This beautiful thing called empathy

Last Sunday, I watched a a fascinating conversation between His Holiness Dalai Lama and a group of scientists, titled “Neuroscience and the emerging mind,”. The dialogue revolved around the questions of “what triggers empathy?” and “can we be trained to be empathetic?”. I spent an hour watching the scientists and the monk in rapt attention. Here’s a gist.

Empathy is the ability to view the world from another’s perspective. Of all emotions, it’s empathy that makes us human. Some would even say it’s empathy that makes us divine. So how exactly does empathy work from a neurological perspective? Prof. V. Ramachandran at University of California, San Diego explains it nicely. Not a surprise since he’s been researching this topic for over two decades. Here’s my understanding of what he’s found.

The brain, at its core, is a mushy mass of gooey tissue filled with a massive number of neurons. The cerebral cortex is the largest part of the brain, and contains 10-13 billion neurons. What are neurons? They’re cells that excitable. When they’re excited, they transmit information through electric signals. When you lean forward to pick up a cup, there’s a neuron in your brain that fires and coordinates the motor movement of the arm stretching, fingers clasping the handle and the hand picking it up.

What made things more intriguing was the discovery of what Prof. Ramachandran calls “mirror neurons”, found in the cortex. Mirror neurons fire when *someone else* performs an action that you’re familiar with. In other words, a mirror neuron fires in my brain when *you* lean forward to pick up a cup. And soon after its firing, my hand signals back to the brain saying “It’s not you picking up the cup. It’s the other person”. All of this happens reflexively in the background. Amazing stuff.

Mirror neurons are the agents of empathy in the brain. When you see another person being pricked with a pin, you flinch reflexively because of them. Your finger quickly sends a message back saying “safe” and that’s how you realize that it’s not you being pricked. In experiments performed on folks with prosthetic arms, subjects actually experienced pain when watching another person being pricked. That’s because their arms lacked cells to transmit “safe” back to the brain! Suddenly, the question of – can we be “trained” to be empathetic? – doesn’t appear out of bounds!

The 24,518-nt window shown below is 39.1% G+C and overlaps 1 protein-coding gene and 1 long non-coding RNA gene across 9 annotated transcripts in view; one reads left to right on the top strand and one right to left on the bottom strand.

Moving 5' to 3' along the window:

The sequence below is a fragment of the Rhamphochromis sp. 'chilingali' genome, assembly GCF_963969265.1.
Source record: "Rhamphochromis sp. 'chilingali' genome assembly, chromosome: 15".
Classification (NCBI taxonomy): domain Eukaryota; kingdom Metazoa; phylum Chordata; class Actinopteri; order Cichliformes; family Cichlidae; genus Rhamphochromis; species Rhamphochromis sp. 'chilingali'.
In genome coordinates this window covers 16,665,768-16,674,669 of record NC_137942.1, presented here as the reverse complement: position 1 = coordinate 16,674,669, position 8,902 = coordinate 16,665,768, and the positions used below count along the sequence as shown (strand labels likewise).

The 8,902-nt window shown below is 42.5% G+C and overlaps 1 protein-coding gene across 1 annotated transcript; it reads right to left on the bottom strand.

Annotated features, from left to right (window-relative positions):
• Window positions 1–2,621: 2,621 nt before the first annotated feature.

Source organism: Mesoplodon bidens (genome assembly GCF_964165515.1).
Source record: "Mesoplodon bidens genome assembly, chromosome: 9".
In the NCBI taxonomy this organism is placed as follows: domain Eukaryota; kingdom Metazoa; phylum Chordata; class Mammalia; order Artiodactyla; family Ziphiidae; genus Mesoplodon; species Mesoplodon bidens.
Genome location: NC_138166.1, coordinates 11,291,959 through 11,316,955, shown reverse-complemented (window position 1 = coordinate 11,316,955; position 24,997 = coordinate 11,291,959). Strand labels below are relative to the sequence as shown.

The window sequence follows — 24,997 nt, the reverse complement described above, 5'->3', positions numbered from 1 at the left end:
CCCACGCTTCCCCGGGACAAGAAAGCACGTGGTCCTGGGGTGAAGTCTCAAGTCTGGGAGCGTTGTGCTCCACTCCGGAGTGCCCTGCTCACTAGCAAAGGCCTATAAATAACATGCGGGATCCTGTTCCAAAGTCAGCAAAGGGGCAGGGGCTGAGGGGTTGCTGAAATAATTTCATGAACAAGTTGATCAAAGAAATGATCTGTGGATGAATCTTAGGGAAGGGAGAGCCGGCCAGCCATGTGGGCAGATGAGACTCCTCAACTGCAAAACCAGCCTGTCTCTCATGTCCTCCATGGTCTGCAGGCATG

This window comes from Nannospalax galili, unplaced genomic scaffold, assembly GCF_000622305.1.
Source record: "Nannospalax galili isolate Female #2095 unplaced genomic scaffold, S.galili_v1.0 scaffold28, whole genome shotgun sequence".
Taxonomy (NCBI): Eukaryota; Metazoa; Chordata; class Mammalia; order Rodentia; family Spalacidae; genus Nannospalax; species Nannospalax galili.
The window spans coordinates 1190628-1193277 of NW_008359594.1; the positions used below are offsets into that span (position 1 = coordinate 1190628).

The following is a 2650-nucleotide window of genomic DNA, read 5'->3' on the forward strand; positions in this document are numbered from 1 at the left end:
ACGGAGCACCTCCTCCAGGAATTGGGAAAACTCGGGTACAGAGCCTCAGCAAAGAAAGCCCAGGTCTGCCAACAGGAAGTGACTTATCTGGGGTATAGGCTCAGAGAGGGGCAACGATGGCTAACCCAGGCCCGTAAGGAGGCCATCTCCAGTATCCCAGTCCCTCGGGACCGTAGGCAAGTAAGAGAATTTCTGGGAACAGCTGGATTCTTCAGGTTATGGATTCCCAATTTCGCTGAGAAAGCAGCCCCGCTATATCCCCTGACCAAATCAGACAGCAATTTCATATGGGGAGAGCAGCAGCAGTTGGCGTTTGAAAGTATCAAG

All this talk did leave me a tad uncomfortable. It’s as though we’re trespassing noisily into a sanctum where one must tread with respect. The strength of science lies in its irreverence, which keeps it moving forward and from settling in a comfort zone. That just might be its Achilles heel as well. Science seeks to discover so it can manipulate and control. Any quest based on the notion of “how can I control what’s going on”, I believe, will fail ultimately. Action-without-agenda has far higher staying power, resilience and chances of achieving its goals than action-with-agenda. This is what eastern wisdom tells us. And that’s what His Holiness Dalai Lama subtly conveyed to the professors in the room.

Empathy is a beautiful thing. It holds the key to happiness. Forcing it upon another violates the idea of empathy itself.

ps: This was a great way to spend an hour on a Sunday morning. Check out the video when you get a chance. cheers.

7 Replies to “This beautiful thing called empathy”

  1. Interesting theory! I am not certain if anyone can be forced to feel empathy. As a matter of fact, emotional behavior can not be forced upon anyone. About science interfering, that is the purpose of discovering things. For eg. if a person is depressed, then drugs can help elevate his mood. In that sense, science is interfering with nature but for an illness. So, interference is good to prevent or cure illnesses not otherwise.

  2. Hi Rachna, fascinating isn’t it?

    Agree about science being (mostly) a positive effort. Then at times, lines blur and it’s not easy to tell what’s good and what’s bad. One person’s heaven is another one’s hell. Therein lies the uneasiness and the dilemma that comes with it.

  3. Empathy is indeed a beautiful thing. Wish we could understand this enough to make others and ourselves happy.

    But it can’t be either forced or learned. One needs to get sensitised to feel empathy. However, today we stop short of even making children see the sordid side of life to ‘protect’ them from the harsh realities. Then how can they grow to feel empathy?

  4. That’s a great point, Zephyr. About shielding children from the harsh realities which could make them less empathetic. Hadn’t quite thought of it along those lines. Something to ponder over. cheers

  5. Srini, “Science seeks to discover so it can manipulate and control. Any quest based on the notion of “how can I control what’s going on”, I believe, will fail ultimately.” this is a great observation! I find all these theories on competency and management also structured around this perspective. I have been searching for a way to re-understand our social workings which will not be “control-oriented” but more harmony oriented. Am planning on an article on the same just to get it out of my system.
    Your posts are lovely Srini. They made my day this sunday!

  6. Thanks Bhavana! Glad to find kindred spirits in the journey.

    Humans have become control freaks with advances in science. A “successful” person is one who controls and manipulates others or things around him – the way we have defined the rules. It comes as no surprise to me that our happiness levels decline with each advance science makes.

    Look forward to reading your thoughts in your post!

  7. Beautiful article. Question: “Action-without-agenda has far higher staying power, resilience and chances of achieving its goals than action-with-agenda” What would be the goals of action-without-agenda?

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